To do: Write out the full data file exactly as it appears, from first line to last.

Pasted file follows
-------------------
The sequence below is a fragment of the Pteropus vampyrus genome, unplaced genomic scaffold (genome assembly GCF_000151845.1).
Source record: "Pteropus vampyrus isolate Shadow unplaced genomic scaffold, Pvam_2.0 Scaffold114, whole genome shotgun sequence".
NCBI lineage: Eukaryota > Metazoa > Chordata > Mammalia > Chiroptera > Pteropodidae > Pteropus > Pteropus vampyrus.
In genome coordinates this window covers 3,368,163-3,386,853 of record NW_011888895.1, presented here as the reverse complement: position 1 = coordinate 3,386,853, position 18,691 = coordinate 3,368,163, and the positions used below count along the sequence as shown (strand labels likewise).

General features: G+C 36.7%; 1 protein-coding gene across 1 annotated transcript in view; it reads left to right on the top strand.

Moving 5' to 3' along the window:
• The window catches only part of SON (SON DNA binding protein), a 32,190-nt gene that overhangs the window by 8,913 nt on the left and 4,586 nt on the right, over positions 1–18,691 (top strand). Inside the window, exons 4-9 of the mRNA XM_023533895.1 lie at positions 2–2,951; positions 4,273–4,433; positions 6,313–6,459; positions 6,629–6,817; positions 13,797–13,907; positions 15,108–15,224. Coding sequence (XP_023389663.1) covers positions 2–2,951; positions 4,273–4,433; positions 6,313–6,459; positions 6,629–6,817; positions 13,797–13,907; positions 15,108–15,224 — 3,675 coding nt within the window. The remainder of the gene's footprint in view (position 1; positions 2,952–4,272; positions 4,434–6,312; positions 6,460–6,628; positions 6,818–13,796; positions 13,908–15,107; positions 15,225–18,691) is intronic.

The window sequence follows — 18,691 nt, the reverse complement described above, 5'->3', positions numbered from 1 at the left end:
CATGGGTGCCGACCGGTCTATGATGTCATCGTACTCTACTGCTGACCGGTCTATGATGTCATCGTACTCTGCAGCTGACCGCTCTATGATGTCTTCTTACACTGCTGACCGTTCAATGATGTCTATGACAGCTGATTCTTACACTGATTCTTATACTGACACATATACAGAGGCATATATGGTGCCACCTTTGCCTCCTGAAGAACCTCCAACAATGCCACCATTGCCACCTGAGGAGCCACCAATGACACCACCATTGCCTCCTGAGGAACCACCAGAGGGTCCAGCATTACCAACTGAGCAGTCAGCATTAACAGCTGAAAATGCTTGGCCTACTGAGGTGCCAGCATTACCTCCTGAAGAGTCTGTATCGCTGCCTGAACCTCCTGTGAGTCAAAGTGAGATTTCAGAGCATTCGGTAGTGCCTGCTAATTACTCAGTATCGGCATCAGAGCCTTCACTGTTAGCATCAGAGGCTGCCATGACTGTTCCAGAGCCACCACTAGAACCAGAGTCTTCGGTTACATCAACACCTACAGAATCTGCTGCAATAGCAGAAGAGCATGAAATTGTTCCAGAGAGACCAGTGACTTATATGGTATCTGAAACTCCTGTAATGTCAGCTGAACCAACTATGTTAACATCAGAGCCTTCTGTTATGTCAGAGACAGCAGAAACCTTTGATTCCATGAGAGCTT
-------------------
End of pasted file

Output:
The sequence below is a fragment of the Pteropus vampyrus genome, unplaced genomic scaffold (genome assembly GCF_000151845.1).
Source record: "Pteropus vampyrus isolate Shadow unplaced genomic scaffold, Pvam_2.0 Scaffold114, whole genome shotgun sequence".
NCBI lineage: Eukaryota > Metazoa > Chordata > Mammalia > Chiroptera > Pteropodidae > Pteropus > Pteropus vampyrus.
In genome coordinates this window covers 3,368,163-3,386,853 of record NW_011888895.1, presented here as the reverse complement: position 1 = coordinate 3,386,853, position 18,691 = coordinate 3,368,163, and the positions used below count along the sequence as shown (strand labels likewise).

General features: G+C 36.7%; 1 protein-coding gene across 1 annotated transcript in view; it reads left to right on the top strand.

Moving 5' to 3' along the window:
• The window catches only part of SON (SON DNA binding protein), a 32,190-nt gene that overhangs the window by 8,913 nt on the left and 4,586 nt on the right, over positions 1–18,691 (top strand). Inside the window, exons 4-9 of the mRNA XM_023533895.1 lie at positions 2–2,951; positions 4,273–4,433; positions 6,313–6,459; positions 6,629–6,817; positions 13,797–13,907; positions 15,108–15,224. Coding sequence (XP_023389663.1) covers positions 2–2,951; positions 4,273–4,433; positions 6,313–6,459; positions 6,629–6,817; positions 13,797–13,907; positions 15,108–15,224 — 3,675 coding nt within the window. The remainder of the gene's footprint in view (position 1; positions 2,952–4,272; positions 4,434–6,312; positions 6,460–6,628; positions 6,818–13,796; positions 13,908–15,107; positions 15,225–18,691) is intronic.

The window sequence follows — 18,691 nt, the reverse complement described above, 5'->3', positions numbered from 1 at the left end:
CATGGGTGCCGACCGGTCTATGATGTCATCGTACTCTACTGCTGACCGGTCTATGATGTCATCGTACTCTGCAGCTGACCGCTCTATGATGTCTTCTTACACTGCTGACCGTTCAATGATGTCTATGACAGCTGATTCTTACACTGATTCTTATACTGACACATATACAGAGGCATATATGGTGCCACCTTTGCCTCCTGAAGAACCTCCAACAATGCCACCATTGCCACCTGAGGAGCCACCAATGACACCACCATTGCCTCCTGAGGAACCACCAGAGGGTCCAGCATTACCAACTGAGCAGTCAGCATTAACAGCTGAAAATGCTTGGCCTACTGAGGTGCCAGCATTACCTCCTGAAGAGTCTGTATCGCTGCCTGAACCTCCTGTGAGTCAAAGTGAGATTTCAGAGCATTCGGTAGTGCCTGCTAATTACTCAGTATCGGCATCAGAGCCTTCACTGTTAGCATCAGAGGCTGCCATGACTGTTCCAGAGCCACCACTAGAACCAGAGTCTTCGGTTACATCAACACCTACAGAATCTGCTGCAATAGCAGAAGAGCATGAAATTGTTCCAGAGAGACCAGTGACTTATATGGTATCTGAAACTCCTGTAATGTCAGCTGAACCAACTATGTTAACATCAGAGCCTTCTGTTATGTCAGAGACAGCAGAAACCTTTGATTCCATGAGAGCTT